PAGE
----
and check out more information about the TD Five Boro Bike Tour here.

10th Annual Eugene Marathon Earns Gold in Oregon

Newly Certified at the Gold level by the Council for Responsible Sport, the run set and achieved new sustainability goals

The Council announced today that the 2016 Eugene Marathon, Half Marathon and 5K held May 3 in Eugene, Oregon proved its commitment to producing a world-class event in a socially and environmentally responsible way by achieving gold level certification. This was the first time organizers sought certification for the marathon. CRS_Gold_logo

“Earning such an impressive award shows how dedicated the Eugene Marathon and its participants are to taking care of the environment and our community,” said Richard Maher, Eugene Marathon race director. “Large events like ours have a responsibility to leave places better than we found them.”

The Marathon used 100% renewable energy, provided reusable water bottles and filling stations, diverted or repurposed over 40% of event waste and generated more than $1.3 million in positive economic impact to Eugene and Springfield. Read more about specific sustainability initiatives at the race here.

Read the full press release here and join us in congratulating the Eugene Marathon on a job very well done!


Strong Partnership Leads to Second Gold Certification for PGA TOUR AT&T Pebble Beach Pro-Am

With the announcement of the second-consecutive gold level certification of the AT&T Pebble Beach Pro-Am, we at the Council for Responsible Sport are reminded once more of the power of strong partnerships. Tournament host, the Monterey Peninsula Foundation, along with The Offset Project and the Pebble Beach Company have all been in full support of clearly defined environmental goals (including achieving certification) since 2013, which has laid the foundation for broad cooperation across all aspects of planning and operations.

The Offset Project is a Monterey-based consulting group focused on the triple bottom lines of positive results for people, the planet and profits, and has been a key player in the successful implementation of environmental efforts. The Offset Project President Kristin Cushman said of the work with the Pro-Am, “Our primary focus when we began was to help the event divert materials from the landfill.  Through years of hard work, and amazing support from our partners, the program has grown into a model everyone can be proud of.  In 2016, The Offset Project established a daily food donation to local organizations, reduced labor time, and streamlined the removal of all waste from the property. The focus has now shifted to establishing event policies and strengthening community partnerships to ensure the success and longevity of what we’ve started.”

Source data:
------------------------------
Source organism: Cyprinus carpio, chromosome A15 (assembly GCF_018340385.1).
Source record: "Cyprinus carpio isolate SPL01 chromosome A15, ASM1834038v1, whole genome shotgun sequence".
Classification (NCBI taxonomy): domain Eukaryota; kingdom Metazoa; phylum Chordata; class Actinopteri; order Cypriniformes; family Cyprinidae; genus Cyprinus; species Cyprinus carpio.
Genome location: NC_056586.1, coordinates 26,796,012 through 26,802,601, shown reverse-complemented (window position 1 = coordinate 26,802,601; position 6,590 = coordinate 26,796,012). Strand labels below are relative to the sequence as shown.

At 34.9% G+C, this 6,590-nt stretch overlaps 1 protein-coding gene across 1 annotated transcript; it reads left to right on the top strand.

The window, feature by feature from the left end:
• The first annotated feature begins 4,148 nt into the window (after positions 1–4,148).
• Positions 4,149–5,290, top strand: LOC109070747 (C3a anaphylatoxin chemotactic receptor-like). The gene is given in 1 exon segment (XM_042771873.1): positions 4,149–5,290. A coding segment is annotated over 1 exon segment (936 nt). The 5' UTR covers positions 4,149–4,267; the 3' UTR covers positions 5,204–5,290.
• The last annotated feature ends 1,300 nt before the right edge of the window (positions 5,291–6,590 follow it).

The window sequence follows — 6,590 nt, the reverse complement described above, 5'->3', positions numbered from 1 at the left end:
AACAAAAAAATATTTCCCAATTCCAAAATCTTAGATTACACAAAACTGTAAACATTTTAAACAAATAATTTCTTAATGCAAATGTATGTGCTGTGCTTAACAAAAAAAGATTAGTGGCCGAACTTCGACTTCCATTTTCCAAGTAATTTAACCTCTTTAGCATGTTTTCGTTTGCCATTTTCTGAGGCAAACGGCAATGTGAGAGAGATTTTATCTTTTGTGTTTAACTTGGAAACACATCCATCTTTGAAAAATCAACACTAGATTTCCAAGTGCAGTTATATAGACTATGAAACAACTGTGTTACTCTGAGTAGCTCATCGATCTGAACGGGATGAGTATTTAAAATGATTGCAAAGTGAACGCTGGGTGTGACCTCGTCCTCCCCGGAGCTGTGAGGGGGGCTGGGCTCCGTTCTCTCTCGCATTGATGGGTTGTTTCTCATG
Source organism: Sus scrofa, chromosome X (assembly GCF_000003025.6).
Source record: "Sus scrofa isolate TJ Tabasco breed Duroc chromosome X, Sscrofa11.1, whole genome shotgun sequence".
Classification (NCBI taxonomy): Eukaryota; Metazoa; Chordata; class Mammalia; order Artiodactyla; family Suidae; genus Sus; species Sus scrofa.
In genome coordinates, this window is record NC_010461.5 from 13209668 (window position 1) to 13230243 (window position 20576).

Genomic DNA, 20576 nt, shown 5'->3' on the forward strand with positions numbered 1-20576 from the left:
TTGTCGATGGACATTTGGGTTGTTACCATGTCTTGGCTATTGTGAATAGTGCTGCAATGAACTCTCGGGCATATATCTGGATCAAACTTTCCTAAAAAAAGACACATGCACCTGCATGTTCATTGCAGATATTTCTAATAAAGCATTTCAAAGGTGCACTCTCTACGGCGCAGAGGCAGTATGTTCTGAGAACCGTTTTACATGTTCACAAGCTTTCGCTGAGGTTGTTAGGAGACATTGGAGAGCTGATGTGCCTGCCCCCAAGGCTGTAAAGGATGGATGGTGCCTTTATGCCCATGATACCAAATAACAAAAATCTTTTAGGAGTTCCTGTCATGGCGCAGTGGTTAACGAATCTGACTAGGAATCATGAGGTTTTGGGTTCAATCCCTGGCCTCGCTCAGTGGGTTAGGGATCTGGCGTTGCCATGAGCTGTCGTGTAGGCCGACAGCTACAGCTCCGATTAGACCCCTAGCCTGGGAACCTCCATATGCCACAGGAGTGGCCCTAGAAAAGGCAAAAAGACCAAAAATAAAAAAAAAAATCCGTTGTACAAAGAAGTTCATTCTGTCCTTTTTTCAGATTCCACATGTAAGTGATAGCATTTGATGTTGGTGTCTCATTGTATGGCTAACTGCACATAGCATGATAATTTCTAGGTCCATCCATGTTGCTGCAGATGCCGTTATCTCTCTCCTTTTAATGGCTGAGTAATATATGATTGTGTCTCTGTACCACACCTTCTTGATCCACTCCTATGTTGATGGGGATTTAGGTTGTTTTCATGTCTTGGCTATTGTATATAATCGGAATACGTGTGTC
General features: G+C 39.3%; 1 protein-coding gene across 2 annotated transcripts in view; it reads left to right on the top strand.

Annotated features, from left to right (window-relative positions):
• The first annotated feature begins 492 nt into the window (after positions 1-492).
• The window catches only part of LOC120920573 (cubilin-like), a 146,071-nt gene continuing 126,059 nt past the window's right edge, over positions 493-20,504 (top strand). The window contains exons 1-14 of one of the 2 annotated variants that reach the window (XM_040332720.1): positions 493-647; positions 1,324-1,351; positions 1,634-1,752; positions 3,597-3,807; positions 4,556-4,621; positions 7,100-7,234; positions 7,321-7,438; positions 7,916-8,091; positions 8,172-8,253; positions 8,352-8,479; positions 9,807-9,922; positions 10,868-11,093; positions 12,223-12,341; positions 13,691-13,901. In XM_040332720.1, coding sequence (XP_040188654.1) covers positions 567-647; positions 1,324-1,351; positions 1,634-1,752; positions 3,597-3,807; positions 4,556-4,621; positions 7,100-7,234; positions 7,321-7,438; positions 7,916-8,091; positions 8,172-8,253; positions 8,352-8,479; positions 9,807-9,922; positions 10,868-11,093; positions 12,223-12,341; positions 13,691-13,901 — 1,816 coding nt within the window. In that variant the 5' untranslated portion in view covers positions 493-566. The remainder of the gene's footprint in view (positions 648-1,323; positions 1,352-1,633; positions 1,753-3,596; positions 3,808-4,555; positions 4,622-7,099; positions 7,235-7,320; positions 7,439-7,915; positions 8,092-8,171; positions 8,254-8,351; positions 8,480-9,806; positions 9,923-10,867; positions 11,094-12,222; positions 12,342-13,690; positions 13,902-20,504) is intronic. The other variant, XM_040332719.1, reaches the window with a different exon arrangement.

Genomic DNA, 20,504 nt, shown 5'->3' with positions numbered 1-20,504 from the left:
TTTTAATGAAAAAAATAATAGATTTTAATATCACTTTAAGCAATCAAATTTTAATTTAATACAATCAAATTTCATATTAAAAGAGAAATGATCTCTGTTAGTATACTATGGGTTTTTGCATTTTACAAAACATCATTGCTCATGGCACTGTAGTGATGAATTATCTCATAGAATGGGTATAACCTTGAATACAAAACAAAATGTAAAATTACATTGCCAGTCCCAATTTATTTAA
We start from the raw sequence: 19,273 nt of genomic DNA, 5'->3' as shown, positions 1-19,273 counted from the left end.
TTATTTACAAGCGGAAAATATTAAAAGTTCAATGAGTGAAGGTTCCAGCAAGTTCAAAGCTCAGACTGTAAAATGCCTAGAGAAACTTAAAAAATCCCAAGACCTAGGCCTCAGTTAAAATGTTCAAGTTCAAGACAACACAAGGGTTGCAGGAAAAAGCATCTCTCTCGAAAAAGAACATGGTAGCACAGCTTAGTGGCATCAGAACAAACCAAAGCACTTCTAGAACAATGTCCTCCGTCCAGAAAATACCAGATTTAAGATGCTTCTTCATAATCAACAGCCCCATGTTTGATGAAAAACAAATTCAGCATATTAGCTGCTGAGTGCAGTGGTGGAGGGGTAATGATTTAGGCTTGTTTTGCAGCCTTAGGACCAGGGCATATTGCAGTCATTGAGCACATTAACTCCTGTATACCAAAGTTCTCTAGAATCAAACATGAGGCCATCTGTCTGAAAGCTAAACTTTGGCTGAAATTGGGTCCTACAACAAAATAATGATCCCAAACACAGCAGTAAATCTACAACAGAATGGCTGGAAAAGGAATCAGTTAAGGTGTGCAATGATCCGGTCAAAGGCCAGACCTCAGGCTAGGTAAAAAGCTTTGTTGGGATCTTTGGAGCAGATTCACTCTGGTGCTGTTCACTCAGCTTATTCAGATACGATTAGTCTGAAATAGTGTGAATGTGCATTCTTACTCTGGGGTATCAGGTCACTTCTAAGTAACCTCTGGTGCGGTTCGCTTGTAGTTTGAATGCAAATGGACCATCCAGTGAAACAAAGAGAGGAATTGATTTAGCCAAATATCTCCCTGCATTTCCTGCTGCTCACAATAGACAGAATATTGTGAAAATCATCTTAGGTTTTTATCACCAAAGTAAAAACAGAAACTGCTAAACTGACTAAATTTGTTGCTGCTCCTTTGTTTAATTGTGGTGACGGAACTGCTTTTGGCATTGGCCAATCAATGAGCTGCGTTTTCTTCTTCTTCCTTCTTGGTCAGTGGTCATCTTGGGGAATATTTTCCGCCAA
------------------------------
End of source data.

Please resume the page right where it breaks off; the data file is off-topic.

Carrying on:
Offset Project staff work on a load of building materials. Of the 120 Dumpsters that were pulled from the event, only two were considered trash.

Offset Project staff work on a load of building materials. Of the 120 Dumpsters that were pulled from the event, only two were considered trash.

At any level, such partnership is almost always mutually beneficial, with educational engagement being a key product for event staff and volunteers, vendors and participants or spectators. The host organization avoids trying to stretch limited resources venturing into unfamiliar content area, while the partner organization brings applied knowledge to a large new audience.

Events almost always strive to create an atmosphere where the feel is inclusive and fun. In this way, events actively create community by facilitating positive interactions, and even better when they use their platform to partner and engage people around key social and environmental issues.

Over the past three years, organizers of the AT&T Pebble Beach Pro-Am have shown their ability to remain focused on specific goals, learn from previous experience, and adapt to change. These qualities, and the initiatives that demonstrated them in the certification effort (see full press release and accomplishments here), provide a clear example, along with other certified PGA TOUR golf tournaments like the Shell Houston Open and Waste Management Phoenix Open, of what responsible golf looks like. We are grateful for the examples and look forward to seeing more and more events emulate them.